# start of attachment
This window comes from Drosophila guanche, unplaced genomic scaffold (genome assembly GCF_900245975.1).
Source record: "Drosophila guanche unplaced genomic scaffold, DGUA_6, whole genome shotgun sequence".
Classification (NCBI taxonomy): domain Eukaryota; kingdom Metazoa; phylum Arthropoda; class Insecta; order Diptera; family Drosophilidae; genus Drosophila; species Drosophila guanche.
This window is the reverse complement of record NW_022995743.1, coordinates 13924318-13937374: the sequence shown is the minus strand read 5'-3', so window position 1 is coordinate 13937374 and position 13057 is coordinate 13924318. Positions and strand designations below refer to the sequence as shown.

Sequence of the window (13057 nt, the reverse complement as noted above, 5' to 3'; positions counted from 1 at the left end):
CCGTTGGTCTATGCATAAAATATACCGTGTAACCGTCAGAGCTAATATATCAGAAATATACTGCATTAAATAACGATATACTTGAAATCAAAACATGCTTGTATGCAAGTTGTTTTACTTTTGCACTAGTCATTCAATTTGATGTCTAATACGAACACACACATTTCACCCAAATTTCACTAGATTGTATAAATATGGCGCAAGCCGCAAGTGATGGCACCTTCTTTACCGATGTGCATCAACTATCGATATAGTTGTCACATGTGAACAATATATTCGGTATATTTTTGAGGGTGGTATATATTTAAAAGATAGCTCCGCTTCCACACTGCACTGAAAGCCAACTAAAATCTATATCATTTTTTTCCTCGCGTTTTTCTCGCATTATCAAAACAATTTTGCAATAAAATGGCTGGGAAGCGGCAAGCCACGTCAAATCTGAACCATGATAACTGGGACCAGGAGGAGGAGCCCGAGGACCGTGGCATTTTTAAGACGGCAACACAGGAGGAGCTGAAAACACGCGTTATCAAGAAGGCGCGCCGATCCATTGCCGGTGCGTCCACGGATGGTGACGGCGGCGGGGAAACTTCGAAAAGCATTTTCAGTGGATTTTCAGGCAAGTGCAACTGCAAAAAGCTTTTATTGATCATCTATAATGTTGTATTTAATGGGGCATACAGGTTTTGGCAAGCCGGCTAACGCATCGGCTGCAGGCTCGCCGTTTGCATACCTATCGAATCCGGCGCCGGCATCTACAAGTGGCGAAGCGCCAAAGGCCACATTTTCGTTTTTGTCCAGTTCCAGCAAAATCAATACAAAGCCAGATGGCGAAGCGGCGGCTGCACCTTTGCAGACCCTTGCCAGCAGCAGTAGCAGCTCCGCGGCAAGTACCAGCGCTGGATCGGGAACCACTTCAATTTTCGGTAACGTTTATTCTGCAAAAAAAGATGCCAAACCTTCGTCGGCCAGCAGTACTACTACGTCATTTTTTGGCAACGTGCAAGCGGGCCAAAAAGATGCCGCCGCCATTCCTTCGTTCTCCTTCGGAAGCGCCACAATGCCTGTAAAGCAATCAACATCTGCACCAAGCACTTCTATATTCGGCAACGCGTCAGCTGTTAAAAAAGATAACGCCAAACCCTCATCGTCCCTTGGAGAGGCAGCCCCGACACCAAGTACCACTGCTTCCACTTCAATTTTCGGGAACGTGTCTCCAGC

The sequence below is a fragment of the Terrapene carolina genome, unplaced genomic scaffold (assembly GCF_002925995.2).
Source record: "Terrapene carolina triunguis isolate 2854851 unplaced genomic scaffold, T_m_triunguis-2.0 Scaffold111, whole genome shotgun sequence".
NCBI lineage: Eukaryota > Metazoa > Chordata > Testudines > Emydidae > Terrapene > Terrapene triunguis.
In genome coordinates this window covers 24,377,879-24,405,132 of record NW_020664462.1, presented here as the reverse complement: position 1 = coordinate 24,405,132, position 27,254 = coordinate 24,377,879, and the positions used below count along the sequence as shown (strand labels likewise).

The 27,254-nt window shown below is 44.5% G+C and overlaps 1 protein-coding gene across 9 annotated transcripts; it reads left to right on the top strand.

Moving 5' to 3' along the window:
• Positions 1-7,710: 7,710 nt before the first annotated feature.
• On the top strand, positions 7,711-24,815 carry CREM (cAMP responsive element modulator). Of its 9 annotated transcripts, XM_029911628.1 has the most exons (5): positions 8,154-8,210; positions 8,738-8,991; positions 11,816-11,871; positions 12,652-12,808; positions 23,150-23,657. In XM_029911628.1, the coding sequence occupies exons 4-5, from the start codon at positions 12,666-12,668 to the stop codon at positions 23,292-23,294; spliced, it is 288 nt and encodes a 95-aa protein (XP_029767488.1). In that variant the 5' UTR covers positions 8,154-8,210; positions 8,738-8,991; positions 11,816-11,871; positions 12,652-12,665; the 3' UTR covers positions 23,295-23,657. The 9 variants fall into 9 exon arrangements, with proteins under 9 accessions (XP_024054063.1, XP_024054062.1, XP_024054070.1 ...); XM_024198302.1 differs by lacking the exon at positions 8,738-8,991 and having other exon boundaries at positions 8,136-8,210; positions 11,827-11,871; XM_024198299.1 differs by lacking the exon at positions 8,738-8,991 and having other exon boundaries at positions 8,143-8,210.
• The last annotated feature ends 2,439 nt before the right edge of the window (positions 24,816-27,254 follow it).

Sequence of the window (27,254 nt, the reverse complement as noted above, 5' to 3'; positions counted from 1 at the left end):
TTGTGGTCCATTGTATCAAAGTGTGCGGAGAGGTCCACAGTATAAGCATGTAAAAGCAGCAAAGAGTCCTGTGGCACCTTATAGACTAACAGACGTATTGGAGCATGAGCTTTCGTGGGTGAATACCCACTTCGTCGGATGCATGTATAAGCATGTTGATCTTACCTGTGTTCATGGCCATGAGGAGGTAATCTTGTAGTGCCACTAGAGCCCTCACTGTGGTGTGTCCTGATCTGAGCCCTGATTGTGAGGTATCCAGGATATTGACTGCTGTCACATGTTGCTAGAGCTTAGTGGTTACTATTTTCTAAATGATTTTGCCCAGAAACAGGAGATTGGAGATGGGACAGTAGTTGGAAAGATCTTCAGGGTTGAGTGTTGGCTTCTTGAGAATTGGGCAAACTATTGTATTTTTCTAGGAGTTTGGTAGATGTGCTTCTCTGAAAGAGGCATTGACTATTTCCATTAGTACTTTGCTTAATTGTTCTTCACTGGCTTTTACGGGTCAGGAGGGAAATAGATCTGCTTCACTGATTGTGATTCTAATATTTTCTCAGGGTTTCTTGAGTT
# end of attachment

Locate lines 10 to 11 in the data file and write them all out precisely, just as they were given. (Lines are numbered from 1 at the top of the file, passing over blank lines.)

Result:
In genome coordinates this window covers 24,377,879-24,405,132 of record NW_020664462.1, presented here as the reverse complement: position 1 = coordinate 24,405,132, position 27,254 = coordinate 24,377,879, and the positions used below count along the sequence as shown (strand labels likewise).

The 27,254-nt window shown below is 44.5% G+C and overlaps 1 protein-coding gene across 9 annotated transcripts; it reads left to right on the top strand.